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Direct association of Bloom's syndrome gene product with the human mismatch repair protein MLH1


Pedrazzi, G; Perrera, C; Blaser, H; Kuster, P; Marra, G; Davies, S L; Ryu, G H; Freire, R; Hickson, I D; Jiricny, J; Stagljar, I (2001). Direct association of Bloom's syndrome gene product with the human mismatch repair protein MLH1. Nucleic Acids Research, 29(21):4378-4386.

Abstract

Bloom's syndrome (BS) is a rare genetic disorder characterised by genomic instability and cancer susceptibility. BLM, the gene mutated in BS, encodes a member of the RecQ family of DNA helicases. Here, we identify hMLH1, which is involved in mismatch repair (MMR) and recombination, as a protein that directly interacts with BLM both in vivo and in vitro, and that the two proteins co-localise to discrete nuclear foci. The interaction between BLM and hMLH1 appears to have been evolutionarily conserved, as Sgs1p, the Saccharomyces cerevisiae homologue of BLM, interacts with yeast Mlh1p. However, cell extracts derived from BS patients show no obvious defects in MMR compared to wild-type- and BLM-complemented BS cell extracts. We conclude that the hMLH1-BLM interaction is not essential for post-replicative MMR, but, more likely, is required for some aspect of genetic recombination.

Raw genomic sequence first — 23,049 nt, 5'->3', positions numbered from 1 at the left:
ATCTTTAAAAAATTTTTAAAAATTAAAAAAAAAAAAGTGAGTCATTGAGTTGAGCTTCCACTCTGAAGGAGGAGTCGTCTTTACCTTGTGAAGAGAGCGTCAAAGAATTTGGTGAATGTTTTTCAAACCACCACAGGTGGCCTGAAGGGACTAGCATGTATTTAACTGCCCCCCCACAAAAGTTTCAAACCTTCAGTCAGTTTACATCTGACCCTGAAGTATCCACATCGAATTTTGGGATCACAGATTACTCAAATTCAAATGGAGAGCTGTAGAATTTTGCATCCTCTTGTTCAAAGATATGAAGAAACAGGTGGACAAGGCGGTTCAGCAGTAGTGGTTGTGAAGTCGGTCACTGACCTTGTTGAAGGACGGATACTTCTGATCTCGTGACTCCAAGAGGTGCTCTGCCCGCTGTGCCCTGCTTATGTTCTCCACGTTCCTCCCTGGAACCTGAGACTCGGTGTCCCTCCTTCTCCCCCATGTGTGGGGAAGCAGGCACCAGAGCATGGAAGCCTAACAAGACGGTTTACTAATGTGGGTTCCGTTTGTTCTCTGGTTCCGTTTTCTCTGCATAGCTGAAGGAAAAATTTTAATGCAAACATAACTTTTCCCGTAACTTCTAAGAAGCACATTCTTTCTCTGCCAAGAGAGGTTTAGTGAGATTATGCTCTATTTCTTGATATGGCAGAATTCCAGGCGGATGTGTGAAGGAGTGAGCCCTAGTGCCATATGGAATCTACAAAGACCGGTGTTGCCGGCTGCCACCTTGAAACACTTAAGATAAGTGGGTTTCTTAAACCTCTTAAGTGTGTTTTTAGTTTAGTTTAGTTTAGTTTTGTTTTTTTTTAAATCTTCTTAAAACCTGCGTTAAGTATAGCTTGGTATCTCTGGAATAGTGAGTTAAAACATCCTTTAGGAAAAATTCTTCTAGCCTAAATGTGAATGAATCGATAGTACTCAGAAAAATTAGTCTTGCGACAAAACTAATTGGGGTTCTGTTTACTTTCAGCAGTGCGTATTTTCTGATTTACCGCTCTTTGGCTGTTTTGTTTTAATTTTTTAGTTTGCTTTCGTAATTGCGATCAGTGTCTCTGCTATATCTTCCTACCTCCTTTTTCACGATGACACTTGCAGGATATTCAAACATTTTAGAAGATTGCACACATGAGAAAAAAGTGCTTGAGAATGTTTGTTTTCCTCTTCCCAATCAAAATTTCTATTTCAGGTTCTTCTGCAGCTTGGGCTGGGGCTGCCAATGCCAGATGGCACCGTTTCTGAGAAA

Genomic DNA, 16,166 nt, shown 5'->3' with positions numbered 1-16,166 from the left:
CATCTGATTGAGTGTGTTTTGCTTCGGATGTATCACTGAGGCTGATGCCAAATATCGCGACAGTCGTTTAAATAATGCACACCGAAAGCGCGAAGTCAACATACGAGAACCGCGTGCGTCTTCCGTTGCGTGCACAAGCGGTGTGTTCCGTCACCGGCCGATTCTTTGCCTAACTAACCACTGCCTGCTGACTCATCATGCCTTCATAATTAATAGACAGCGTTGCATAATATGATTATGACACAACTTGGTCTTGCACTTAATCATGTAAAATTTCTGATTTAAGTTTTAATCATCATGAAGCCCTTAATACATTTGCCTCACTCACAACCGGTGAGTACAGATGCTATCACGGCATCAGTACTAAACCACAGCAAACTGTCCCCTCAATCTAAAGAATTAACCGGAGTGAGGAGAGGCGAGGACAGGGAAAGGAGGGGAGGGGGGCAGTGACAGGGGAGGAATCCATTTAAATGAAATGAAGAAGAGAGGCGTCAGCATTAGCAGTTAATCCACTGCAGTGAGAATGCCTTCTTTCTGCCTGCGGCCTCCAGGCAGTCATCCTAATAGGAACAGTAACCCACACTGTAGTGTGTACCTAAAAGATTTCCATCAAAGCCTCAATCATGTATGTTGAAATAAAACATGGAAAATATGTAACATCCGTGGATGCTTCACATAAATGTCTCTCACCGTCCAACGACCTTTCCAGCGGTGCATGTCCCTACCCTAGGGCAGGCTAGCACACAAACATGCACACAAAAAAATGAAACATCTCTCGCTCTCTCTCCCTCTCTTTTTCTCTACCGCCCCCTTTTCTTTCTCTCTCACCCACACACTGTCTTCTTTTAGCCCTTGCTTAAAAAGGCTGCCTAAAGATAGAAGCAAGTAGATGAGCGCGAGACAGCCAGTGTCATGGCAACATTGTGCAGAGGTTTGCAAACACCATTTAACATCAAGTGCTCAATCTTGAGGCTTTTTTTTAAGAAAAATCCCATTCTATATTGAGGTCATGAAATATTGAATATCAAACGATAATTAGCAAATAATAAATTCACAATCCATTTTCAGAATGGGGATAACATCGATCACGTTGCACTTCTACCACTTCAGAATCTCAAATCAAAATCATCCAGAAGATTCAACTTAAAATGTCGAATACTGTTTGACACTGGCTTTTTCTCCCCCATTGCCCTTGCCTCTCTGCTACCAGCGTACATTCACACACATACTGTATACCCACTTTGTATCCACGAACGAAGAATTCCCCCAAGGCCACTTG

Abstract

Bloom's syndrome (BS) is a rare genetic disorder characterised by genomic instability and cancer susceptibility. BLM, the gene mutated in BS, encodes a member of the RecQ family of DNA helicases. Here, we identify hMLH1, which is involved in mismatch repair (MMR) and recombination, as a protein that directly interacts with BLM both in vivo and in vitro, and that the two proteins co-localise to discrete nuclear foci. The interaction between BLM and hMLH1 appears to have been evolutionarily conserved, as Sgs1p, the Saccharomyces cerevisiae homologue of BLM, interacts with yeast Mlh1p. However, cell extracts derived from BS patients show no obvious defects in MMR compared to wild-type- and BLM-complemented BS cell extracts. We conclude that the hMLH1-BLM interaction is not essential for post-replicative MMR, but, more likely, is required for some aspect of genetic recombination.

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Additional indexing

Item Type:Journal Article, refereed, original work
Communities & Collections:04 Faculty of Medicine > Institute of Molecular Cancer Research
07 Faculty of Science > Institute of Molecular Cancer Research
Dewey Decimal Classification:570 Life sciences; biology
Language:English
Date:2001
Deposited On:09 Jul 2010 12:54
Last Modified:03 Aug 2017 15:16
Publisher:Oxford University Press
ISSN:0305-1048
Free access at:PubMed ID. An embargo period may apply.
Publisher DOI:https://doi.org/10.1093/nar/29.21.4378
Official URL:http://nar.oxfordjournals.org/cgi/content/full/29/21/4378
PubMed ID:11691925

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